Dr. Clyde Sorenson, Entomology Department assistant professor in the College of Agriculture and Life Sciences, remembers quite vividly his gut reaction when he first came to campus in the fall of 1976.
“There’s no way I can spend the next four years of my life here,” thought the homesick freshman as he stood on the balcony of Bragaw Dormitory.
It’s a good thing for the College’s Fisheries and Wildlife Program that he overcame that first impression. Sorenson ended up graduating with an undergraduate zoology degree as well as two advanced degrees in entomology, including a Ph.D. In April, he assumed leadership of the Fisheries and Wildlife Program alumni board. And although his career has taken him as far west as Reno, Nevada, Sorenson always knew that N.C. State was where he wanted to be.
“I traveled 2,500 miles and ended up in the same building I left,” he says referring to the fact that he now occupies an office in the same building where he received his graduate training. “It is an honor to come back and serve the Entomology Department and the Fisheries and Wildlife Program in the College.”
Sorenson began his involvement with the alumni group in 1997 because of his respect for how his own undergraduate experience shaped him. “The time I spent as an undergraduate here was invaluable,” he says. “It has colored everything else I have done since.”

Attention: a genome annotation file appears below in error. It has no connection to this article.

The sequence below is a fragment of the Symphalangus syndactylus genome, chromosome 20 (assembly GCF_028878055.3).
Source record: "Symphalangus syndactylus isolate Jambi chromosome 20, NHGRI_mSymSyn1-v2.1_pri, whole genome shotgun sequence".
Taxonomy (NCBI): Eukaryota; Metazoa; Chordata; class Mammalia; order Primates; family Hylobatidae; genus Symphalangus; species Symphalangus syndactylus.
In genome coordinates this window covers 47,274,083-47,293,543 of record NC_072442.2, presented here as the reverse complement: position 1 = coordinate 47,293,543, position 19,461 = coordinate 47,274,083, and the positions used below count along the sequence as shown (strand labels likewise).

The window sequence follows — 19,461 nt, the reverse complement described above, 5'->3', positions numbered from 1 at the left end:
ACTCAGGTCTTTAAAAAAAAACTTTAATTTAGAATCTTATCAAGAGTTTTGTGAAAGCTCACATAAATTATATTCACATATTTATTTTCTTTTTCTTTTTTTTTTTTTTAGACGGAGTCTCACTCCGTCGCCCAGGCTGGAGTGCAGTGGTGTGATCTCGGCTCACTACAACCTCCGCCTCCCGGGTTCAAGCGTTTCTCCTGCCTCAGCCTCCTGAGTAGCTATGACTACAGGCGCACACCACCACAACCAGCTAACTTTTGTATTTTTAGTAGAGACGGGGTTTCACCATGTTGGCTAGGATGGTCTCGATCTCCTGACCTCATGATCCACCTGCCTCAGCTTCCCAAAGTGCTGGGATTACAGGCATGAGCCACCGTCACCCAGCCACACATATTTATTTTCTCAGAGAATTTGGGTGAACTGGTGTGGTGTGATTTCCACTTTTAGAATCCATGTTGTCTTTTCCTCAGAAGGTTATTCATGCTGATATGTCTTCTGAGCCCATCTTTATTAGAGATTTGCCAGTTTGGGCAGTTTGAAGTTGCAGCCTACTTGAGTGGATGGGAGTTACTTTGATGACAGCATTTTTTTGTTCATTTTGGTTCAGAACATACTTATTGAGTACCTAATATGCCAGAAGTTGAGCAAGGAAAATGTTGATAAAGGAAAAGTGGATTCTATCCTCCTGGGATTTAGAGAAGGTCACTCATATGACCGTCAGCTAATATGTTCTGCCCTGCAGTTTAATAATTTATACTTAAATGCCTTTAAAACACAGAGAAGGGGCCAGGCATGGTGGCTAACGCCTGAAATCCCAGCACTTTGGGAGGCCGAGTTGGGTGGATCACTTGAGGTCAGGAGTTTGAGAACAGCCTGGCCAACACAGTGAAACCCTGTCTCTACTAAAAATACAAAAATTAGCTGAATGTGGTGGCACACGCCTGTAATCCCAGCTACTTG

Being connected to your alma mater is one thing, but serving as an alumni board president involves a step up in commitment. Dr. Rich Noble, head of the Fisheries and Wildlife Sciences academic program in the College, is confident that Sorenson is the right leader.
“Clyde is a dedicated outdoorsman, conservationist and educator,” says Noble. “I look forward to the collaborative approach he is taking with meshing the alumni personnel resources with that of the program and its students. I anticipate real progress as Clyde mobilizes alumni, many of whom are champing at the bit to do good things for the College.”
As president, Sorenson’s main goals will include raising the profile of the Fisheries and Wildlife alumni group, encouraging more experiential learning at the undergraduate level through support of such ventures as the Thomas Quay endowment, establishing networks that will help graduates with career development and connecting alumni to each other.
“Many folks simply want to keep tabs on the people they went to school with,” he says, noting that some of the program’s 1,200 alumni are scattered across the world in places such as Alaska and Africa. He is planning to revamp the program’s newsletter to help accomplish this task.
“I am thrilled to be here. I enjoy connecting with the professors who trained me and, now, teaching students myself the wonders of wildlife. I want to give something back to the Fisheries and Wildlife Program. I hope that by serving as president of the alumni board I can.”